Since the Gallic sack of Rome in the early 4th century BC, Rome became increasingly dominant within Latium and among her Latin neighbors. With the end of the First Samnite War, the Romans had taken control of Campania and the people gladly entered into an alliance with Rome.
The Latins, having fully aided Rome in the war, expected equal treatment in regard to the spoils and therefore continued to harass the Samnites despite overtures towards peace, by Rome. The Latins and the Campanians, both feared Rome's rising power and that allied relationships were really relationships of domination.
While the Latins continued action against the Samnites, they asked Rome to intervene on their behalf and stop the fighting. The Latin League would view this as a continued effort to dominate and an already shaky relationship would only worsen. The Latins demanded equal status among all the league members, and a share of the governing of Rome which was expectedly rejected. Campania and Capua joined with the Latins in an open revolt which came to be called the Latin War, while Rome's recent and future enemies, the Samnites, sided with Rome.
In 340 BC, the Latin War opened with an overwhelming victory for Rome. Under the command of consul T. Manlius, Roman Legions, along with Samnite support, crushed the Latins and Campanians at the battle of Trifanum. The Campanians immediately capitulated and fell back into Roman control while two years of bitter fighting would be needed to stamp out Latin resistance. In 338 BC, Rome dismantled the Latin League and came to terms with her neighbors, offering considerable rights, while increasing her own authority.
With Roman victory, some of the Latin city-states were fully incorporated within the Republic, while others were given rights to lesser Roman citizenship. Commercium, the right to conduct business with Rome, and Connubium, or the right to inter-marry between tribes, were two of these rights granted but were limited to interaction with Rome and not between each other. The making of alliances was reserved only for Rome, and the city-states lost any sort of autonomy in this respect. The right of civitas sine suffragio, citizenship without the right to vote in the popular assemblies, would become the standard Romanization policy that would build the Empire.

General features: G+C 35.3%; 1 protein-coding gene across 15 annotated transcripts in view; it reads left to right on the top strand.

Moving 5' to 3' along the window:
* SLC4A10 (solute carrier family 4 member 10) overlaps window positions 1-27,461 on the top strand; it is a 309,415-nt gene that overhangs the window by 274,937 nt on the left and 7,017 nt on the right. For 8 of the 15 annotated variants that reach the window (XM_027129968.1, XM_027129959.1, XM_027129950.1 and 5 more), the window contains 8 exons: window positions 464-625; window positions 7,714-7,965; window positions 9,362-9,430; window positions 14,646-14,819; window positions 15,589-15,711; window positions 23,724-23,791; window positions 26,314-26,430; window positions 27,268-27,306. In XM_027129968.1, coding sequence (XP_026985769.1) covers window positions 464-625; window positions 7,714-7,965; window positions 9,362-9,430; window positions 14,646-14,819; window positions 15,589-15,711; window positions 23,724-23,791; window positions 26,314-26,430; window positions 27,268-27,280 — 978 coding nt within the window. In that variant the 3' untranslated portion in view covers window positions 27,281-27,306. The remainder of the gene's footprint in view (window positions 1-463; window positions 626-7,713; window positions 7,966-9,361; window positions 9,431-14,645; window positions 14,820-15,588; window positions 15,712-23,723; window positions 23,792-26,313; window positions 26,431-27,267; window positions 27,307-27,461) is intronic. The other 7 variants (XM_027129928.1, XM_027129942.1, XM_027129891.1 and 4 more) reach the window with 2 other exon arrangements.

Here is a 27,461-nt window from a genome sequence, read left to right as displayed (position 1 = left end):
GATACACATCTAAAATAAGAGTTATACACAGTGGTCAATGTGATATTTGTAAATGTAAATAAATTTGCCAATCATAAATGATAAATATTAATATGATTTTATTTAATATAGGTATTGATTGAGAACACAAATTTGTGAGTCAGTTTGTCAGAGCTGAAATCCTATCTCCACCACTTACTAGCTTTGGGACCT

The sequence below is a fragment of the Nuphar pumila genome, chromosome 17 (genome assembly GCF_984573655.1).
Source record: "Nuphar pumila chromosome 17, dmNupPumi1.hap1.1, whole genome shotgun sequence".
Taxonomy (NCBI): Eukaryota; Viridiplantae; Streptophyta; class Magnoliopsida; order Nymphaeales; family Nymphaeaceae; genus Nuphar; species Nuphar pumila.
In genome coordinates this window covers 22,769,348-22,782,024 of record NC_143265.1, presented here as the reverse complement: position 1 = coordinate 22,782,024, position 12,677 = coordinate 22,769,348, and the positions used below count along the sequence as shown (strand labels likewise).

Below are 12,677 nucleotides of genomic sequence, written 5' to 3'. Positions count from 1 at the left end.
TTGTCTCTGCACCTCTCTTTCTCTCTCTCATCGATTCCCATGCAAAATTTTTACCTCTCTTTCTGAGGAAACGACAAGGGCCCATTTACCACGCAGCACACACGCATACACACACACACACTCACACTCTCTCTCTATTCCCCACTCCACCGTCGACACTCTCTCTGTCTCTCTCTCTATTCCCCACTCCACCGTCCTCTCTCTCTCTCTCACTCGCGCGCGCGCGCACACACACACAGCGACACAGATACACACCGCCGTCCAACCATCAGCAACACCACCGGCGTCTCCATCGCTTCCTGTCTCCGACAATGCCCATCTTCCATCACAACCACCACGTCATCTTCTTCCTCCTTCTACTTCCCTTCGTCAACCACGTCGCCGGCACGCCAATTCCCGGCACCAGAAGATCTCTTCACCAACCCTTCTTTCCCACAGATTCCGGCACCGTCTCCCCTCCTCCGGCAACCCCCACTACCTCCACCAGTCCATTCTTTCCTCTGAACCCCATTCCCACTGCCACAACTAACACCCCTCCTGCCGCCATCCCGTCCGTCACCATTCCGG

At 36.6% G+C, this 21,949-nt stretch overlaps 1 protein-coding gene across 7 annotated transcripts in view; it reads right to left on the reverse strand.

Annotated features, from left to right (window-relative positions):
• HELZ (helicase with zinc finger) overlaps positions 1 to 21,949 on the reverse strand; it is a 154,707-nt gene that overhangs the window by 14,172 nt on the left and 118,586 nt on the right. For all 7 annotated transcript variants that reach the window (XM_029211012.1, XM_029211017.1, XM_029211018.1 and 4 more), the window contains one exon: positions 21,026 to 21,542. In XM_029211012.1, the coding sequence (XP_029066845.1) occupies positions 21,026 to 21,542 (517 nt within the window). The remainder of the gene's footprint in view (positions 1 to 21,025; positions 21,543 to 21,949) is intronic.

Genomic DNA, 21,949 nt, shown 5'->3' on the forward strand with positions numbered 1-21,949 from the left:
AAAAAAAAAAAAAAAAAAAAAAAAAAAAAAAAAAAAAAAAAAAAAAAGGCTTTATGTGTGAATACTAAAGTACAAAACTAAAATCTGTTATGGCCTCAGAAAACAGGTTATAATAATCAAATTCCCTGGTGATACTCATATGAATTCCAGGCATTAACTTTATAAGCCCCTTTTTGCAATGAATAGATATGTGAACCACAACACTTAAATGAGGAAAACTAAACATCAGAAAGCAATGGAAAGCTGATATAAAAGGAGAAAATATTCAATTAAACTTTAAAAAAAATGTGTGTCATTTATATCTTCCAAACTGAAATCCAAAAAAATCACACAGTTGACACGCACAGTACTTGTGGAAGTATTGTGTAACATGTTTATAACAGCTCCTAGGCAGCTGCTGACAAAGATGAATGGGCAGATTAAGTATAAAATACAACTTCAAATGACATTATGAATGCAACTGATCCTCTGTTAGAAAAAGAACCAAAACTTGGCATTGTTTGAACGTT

The Latin rights, or ius Latii, were a stepping stone for newly absorbed communities to feel a part of Rome, while being required to show their acceptance of Roman rule before gaining full citizenship. These rights were granted in regard to Rome, but the right of commerce was limited to Rome, and denied with the other former league members. In most cases, while each city state was granted various additional benefits or denied rights, depending on the circumstances, the Latin cities no longer had to pay taxes, but instead were required furnish man-power to the Legions. Most cities were allowed to keep their governing system under the control of the same elite classes, only under the supervision of Rome.
The general effect of the Latin War was to strengthen Rome's grip upon Latium and to provide more lands upon which to settle. Rome now truly dominated all the Latins, and rather than acting as the most powerful member of an alliance, it became a centralized government. The next couple of centuries would continue to see revolts by Italian communities either over class or various social issues, but with the elimination of the Latin League, Rome truly became the master of Central Italy.